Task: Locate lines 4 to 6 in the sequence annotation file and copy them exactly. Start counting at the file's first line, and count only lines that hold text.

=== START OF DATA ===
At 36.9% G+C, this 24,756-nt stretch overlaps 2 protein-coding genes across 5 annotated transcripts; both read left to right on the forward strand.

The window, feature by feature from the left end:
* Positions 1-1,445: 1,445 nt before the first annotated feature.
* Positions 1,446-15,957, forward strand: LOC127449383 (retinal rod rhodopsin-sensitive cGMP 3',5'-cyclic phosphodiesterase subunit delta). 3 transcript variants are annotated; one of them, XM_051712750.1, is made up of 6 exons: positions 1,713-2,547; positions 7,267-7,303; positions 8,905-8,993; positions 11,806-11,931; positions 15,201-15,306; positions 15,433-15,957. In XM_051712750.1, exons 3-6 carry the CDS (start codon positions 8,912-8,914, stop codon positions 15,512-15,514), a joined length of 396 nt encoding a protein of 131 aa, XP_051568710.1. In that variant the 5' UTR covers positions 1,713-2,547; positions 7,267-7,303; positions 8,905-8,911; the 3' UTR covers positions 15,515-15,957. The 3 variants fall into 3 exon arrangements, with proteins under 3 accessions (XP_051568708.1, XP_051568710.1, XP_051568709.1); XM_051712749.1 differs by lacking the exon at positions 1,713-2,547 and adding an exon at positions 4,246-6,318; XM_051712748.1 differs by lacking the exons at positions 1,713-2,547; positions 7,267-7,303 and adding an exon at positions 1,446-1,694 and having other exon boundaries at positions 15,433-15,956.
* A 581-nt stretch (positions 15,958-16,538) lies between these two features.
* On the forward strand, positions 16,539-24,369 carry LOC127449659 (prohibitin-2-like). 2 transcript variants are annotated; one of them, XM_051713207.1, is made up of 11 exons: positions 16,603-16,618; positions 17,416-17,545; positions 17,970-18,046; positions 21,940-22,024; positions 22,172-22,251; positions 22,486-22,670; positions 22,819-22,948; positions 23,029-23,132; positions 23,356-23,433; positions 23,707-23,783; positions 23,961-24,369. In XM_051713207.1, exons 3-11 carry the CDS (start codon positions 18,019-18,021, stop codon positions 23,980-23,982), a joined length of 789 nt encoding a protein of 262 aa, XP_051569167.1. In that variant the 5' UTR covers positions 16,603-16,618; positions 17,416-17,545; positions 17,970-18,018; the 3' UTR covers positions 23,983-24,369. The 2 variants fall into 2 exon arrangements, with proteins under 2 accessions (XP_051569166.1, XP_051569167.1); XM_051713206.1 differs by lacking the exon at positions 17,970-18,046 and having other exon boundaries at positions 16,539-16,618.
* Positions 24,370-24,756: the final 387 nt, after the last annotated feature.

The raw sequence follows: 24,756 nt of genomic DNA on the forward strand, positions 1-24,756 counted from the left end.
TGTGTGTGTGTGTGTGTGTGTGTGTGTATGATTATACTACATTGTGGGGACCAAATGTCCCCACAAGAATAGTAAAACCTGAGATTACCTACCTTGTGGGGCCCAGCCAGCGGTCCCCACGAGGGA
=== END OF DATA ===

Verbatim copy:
* Positions 1,446-15,957, forward strand: LOC127449383 (retinal rod rhodopsin-sensitive cGMP 3',5'-cyclic phosphodiesterase subunit delta). 3 transcript variants are annotated; one of them, XM_051712750.1, is made up of 6 exons: positions 1,713-2,547; positions 7,267-7,303; positions 8,905-8,993; positions 11,806-11,931; positions 15,201-15,306; positions 15,433-15,957. In XM_051712750.1, exons 3-6 carry the CDS (start codon positions 8,912-8,914, stop codon positions 15,512-15,514), a joined length of 396 nt encoding a protein of 131 aa, XP_051568710.1. In that variant the 5' UTR covers positions 1,713-2,547; positions 7,267-7,303; positions 8,905-8,911; the 3' UTR covers positions 15,515-15,957. The 3 variants fall into 3 exon arrangements, with proteins under 3 accessions (XP_051568708.1, XP_051568710.1, XP_051568709.1); XM_051712749.1 differs by lacking the exon at positions 1,713-2,547 and adding an exon at positions 4,246-6,318; XM_051712748.1 differs by lacking the exons at positions 1,713-2,547; positions 7,267-7,303 and adding an exon at positions 1,446-1,694 and having other exon boundaries at positions 15,433-15,956.
* A 581-nt stretch (positions 15,958-16,538) lies between these two features.
* On the forward strand, positions 16,539-24,369 carry LOC127449659 (prohibitin-2-like). 2 transcript variants are annotated; one of them, XM_051713207.1, is made up of 11 exons: positions 16,603-16,618; positions 17,416-17,545; positions 17,970-18,046; positions 21,940-22,024; positions 22,172-22,251; positions 22,486-22,670; positions 22,819-22,948; positions 23,029-23,132; positions 23,356-23,433; positions 23,707-23,783; positions 23,961-24,369. In XM_051713207.1, exons 3-11 carry the CDS (start codon positions 18,019-18,021, stop codon positions 23,980-23,982), a joined length of 789 nt encoding a protein of 262 aa, XP_051569167.1. In that variant the 5' UTR covers positions 16,603-16,618; positions 17,416-17,545; positions 17,970-18,018; the 3' UTR covers positions 23,983-24,369. The 2 variants fall into 2 exon arrangements, with proteins under 2 accessions (XP_051569166.1, XP_051569167.1); XM_051713206.1 differs by lacking the exon at positions 17,970-18,046 and having other exon boundaries at positions 16,539-16,618.